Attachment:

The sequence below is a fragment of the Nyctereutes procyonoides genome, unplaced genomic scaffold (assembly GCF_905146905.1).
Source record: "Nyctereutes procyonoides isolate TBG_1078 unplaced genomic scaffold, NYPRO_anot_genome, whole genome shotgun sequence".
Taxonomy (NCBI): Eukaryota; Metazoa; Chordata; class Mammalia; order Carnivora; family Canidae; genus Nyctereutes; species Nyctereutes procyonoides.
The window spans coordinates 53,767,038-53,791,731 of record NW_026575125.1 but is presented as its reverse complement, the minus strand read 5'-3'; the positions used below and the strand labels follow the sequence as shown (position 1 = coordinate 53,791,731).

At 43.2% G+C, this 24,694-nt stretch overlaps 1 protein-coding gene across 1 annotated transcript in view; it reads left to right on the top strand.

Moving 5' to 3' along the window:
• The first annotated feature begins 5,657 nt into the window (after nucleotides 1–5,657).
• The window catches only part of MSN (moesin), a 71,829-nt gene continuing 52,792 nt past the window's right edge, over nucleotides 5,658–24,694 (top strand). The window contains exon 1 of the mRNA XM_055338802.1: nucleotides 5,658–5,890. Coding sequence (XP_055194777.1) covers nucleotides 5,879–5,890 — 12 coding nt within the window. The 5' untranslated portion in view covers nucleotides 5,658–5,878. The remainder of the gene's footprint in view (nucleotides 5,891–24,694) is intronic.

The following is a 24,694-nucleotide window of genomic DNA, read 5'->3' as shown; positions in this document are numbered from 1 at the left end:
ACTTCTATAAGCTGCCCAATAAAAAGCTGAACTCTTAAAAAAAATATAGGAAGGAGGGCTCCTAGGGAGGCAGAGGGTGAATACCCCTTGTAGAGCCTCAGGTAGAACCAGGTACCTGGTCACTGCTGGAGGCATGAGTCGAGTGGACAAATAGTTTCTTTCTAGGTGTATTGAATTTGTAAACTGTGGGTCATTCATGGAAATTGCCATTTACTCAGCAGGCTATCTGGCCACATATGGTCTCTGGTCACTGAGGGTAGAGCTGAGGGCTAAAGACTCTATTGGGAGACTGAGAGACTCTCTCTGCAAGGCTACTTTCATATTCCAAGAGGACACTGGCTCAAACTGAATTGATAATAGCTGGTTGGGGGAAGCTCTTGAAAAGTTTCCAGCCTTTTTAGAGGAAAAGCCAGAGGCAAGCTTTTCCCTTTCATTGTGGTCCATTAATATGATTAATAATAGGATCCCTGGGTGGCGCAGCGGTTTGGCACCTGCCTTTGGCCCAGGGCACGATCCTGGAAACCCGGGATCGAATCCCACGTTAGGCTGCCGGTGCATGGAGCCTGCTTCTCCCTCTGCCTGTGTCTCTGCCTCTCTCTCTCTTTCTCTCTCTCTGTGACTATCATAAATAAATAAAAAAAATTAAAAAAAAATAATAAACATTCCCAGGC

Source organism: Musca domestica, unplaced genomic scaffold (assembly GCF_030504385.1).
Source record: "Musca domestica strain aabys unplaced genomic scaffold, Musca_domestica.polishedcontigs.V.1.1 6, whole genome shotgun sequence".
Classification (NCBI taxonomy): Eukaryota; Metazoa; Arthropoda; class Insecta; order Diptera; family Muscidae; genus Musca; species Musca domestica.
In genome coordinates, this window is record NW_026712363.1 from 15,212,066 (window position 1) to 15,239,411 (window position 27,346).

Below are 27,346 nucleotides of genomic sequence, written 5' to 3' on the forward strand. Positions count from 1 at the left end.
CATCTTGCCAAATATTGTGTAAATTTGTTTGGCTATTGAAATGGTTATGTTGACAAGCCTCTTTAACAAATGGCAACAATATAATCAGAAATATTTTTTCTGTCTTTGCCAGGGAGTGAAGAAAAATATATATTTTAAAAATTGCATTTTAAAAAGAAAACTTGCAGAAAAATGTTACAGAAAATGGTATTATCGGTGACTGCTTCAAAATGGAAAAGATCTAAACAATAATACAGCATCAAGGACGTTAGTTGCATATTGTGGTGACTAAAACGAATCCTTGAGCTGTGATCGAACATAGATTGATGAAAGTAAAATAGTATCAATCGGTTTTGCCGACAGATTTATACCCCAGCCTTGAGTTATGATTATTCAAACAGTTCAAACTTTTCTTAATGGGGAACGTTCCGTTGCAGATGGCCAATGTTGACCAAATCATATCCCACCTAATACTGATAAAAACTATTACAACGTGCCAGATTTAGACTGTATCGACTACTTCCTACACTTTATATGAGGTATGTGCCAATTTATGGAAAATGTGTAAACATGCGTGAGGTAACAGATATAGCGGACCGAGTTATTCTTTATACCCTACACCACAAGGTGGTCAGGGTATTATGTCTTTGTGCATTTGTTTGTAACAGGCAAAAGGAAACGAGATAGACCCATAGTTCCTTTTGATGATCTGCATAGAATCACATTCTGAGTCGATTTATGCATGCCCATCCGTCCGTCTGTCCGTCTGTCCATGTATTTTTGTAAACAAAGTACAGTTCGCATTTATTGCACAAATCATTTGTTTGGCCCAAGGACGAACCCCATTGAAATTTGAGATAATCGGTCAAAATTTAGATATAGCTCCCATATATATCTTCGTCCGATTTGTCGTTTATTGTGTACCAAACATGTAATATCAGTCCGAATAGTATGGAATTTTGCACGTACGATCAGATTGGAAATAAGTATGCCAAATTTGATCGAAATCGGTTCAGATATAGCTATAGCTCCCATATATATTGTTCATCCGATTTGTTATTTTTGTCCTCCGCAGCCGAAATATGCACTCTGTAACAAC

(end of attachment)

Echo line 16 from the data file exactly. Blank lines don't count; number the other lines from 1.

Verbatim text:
CATCTTGCCAAATATTGTGTAAATTTGTTTGGCTATTGAAATGGTTATGTTGACAAGCCTCTTTAACAAATGGCAACAATATAATCAGAAATATTTTTTCTGTCTTTGCCAGGGAGTGAAGAAAAATATATATTTTAAAAATTGCATTTTAAAAAGAAAACTTGCAGAAAAATGTTACAGAAAATGGTATTATCGGTGACTGCTTCAAAATGGAAAAGATCTAAACAATAATACAGCATCAAGGACGTTAGTTGCATATTGTGGTGACTAAAACGAATCCTTGAGCTGTGATCGAACATAGATTGATGAAAGTAAAATAGTATCAATCGGTTTTGCCGACAGATTTATACCCCAGCCTTGAGTTATGATTATTCAAACAGTTCAAACTTTTCTTAATGGGGAACGTTCCGTTGCAGATGGCCAATGTTGACCAAATCATATCCCACCTAATACTGATAAAAACTATTACAACGTGCCAGATTTAGACTGTATCGACTACTTCCTACACTTTATATGAGGTATGTGCCAATTTATGGAAAATGTGTAAACATGCGTGAGGTAACAGATATAGCGGACCGAGTTATTCTTTATACCCTACACCACAAGGTGGTCAGGGTATTATGTCTTTGTGCATTTGTTTGTAACAGGCAAAAGGAAACGAGATAGACCCATAGTTCCTTTTGATGATCTGCATAGAATCACATTCTGAGTCGATTTATGCATGCCCATCCGTCCGTCTGTCCGTCTGTCCATGTATTTTTGTAAACAAAGTACAGTTCGCATTTATTGCACAAATCATTTGTTTGGCCCAAGGACGAACCCCATTGAAATTTGAGATAATCGGTCAAAATTTAGATATAGCTCCCATATATATCTTCGTCCGATTTGTCGTTTATTGTGTACCAAACATGTAATATCAGTCCGAATAGTATGGAATTTTGCACGTACGATCAGATTGGAAATAAGTATGCCAAATTTGATCGAAATCGGTTCAGATATAGCTATAGCTCCCATATATATTGTTCATCCGATTTGTTATTTTTGTCCTCCGCAGCCGAAATATGCACTCTGTAACAAC